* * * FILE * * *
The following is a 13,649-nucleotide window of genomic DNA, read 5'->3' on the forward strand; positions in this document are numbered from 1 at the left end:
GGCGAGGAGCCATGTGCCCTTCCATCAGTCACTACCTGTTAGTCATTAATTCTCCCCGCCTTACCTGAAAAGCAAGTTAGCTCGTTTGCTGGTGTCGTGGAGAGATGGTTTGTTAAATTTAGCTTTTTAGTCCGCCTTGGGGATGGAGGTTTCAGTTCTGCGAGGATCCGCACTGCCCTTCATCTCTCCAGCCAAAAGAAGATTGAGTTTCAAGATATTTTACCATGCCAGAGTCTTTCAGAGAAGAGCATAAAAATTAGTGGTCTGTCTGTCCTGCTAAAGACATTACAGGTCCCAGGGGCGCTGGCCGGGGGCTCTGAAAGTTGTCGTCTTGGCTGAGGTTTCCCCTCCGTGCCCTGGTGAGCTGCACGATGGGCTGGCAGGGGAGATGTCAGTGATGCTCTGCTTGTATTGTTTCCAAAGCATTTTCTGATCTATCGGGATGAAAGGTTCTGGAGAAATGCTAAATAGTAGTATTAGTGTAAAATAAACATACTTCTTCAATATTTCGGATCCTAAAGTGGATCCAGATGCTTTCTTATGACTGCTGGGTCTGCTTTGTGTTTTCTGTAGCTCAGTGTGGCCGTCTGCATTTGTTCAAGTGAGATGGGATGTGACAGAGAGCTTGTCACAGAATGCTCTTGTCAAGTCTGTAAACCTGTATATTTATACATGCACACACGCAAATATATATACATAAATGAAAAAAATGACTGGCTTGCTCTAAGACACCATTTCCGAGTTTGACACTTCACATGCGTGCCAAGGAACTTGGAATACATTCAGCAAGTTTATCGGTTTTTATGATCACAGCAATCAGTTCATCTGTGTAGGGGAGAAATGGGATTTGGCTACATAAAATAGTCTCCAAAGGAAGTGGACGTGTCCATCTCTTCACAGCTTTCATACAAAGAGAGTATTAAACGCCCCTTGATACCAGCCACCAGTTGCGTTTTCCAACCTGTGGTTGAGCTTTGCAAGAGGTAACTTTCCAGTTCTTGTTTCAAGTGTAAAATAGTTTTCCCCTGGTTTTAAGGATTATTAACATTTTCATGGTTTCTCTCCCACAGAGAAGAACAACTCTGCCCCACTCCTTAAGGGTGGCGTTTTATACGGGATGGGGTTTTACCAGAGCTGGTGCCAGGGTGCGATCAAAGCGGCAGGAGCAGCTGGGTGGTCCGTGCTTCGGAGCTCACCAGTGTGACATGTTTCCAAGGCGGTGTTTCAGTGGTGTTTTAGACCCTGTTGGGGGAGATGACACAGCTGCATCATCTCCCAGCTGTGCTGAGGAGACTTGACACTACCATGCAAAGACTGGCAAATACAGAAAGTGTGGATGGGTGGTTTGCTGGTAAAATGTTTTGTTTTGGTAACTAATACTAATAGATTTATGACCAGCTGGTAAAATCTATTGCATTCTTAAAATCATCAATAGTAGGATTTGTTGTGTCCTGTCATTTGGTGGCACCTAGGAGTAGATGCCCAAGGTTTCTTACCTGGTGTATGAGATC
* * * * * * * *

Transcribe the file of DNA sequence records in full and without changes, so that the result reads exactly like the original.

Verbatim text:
The following is a 13,649-nucleotide window of genomic DNA, read 5'->3' on the forward strand; positions in this document are numbered from 1 at the left end:
GGCGAGGAGCCATGTGCCCTTCCATCAGTCACTACCTGTTAGTCATTAATTCTCCCCGCCTTACCTGAAAAGCAAGTTAGCTCGTTTGCTGGTGTCGTGGAGAGATGGTTTGTTAAATTTAGCTTTTTAGTCCGCCTTGGGGATGGAGGTTTCAGTTCTGCGAGGATCCGCACTGCCCTTCATCTCTCCAGCCAAAAGAAGATTGAGTTTCAAGATATTTTACCATGCCAGAGTCTTTCAGAGAAGAGCATAAAAATTAGTGGTCTGTCTGTCCTGCTAAAGACATTACAGGTCCCAGGGGCGCTGGCCGGGGGCTCTGAAAGTTGTCGTCTTGGCTGAGGTTTCCCCTCCGTGCCCTGGTGAGCTGCACGATGGGCTGGCAGGGGAGATGTCAGTGATGCTCTGCTTGTATTGTTTCCAAAGCATTTTCTGATCTATCGGGATGAAAGGTTCTGGAGAAATGCTAAATAGTAGTATTAGTGTAAAATAAACATACTTCTTCAATATTTCGGATCCTAAAGTGGATCCAGATGCTTTCTTATGACTGCTGGGTCTGCTTTGTGTTTTCTGTAGCTCAGTGTGGCCGTCTGCATTTGTTCAAGTGAGATGGGATGTGACAGAGAGCTTGTCACAGAATGCTCTTGTCAAGTCTGTAAACCTGTATATTTATACATGCACACACGCAAATATATATACATAAATGAAAAAAATGACTGGCTTGCTCTAAGACACCATTTCCGAGTTTGACACTTCACATGCGTGCCAAGGAACTTGGAATACATTCAGCAAGTTTATCGGTTTTTATGATCACAGCAATCAGTTCATCTGTGTAGGGGAGAAATGGGATTTGGCTACATAAAATAGTCTCCAAAGGAAGTGGACGTGTCCATCTCTTCACAGCTTTCATACAAAGAGAGTATTAAACGCCCCTTGATACCAGCCACCAGTTGCGTTTTCCAACCTGTGGTTGAGCTTTGCAAGAGGTAACTTTCCAGTTCTTGTTTCAAGTGTAAAATAGTTTTCCCCTGGTTTTAAGGATTATTAACATTTTCATGGTTTCTCTCCCACAGAGAAGAACAACTCTGCCCCACTCCTTAAGGGTGGCGTTTTATACGGGATGGGGTTTTACCAGAGCTGGTGCCAGGGTGCGATCAAAGCGGCAGGAGCAGCTGGGTGGTCCGTGCTTCGGAGCTCACCAGTGTGACATGTTTCCAAGGCGGTGTTTCAGTGGTGTTTTAGACCCTGTTGGGGGAGATGACACAGCTGCATCATCTCCCAGCTGTGCTGAGGAGACTTGACACTACCATGCAAAGACTGGCAAATACAGAAAGTGTGGATGGGTGGTTTGCTGGTAAAATGTTTTGTTTTGGTAACTAATACTAATAGATTTATGACCAGCTGGTAAAATCTATTGCATTCTTAAAATCATCAATAGTAGGATTTGTTGTGTCCTGTCATTTGGTGGCACCTAGGAGTAGATGCCCAAGGTTTCTTACCTGGTGTATGAGATC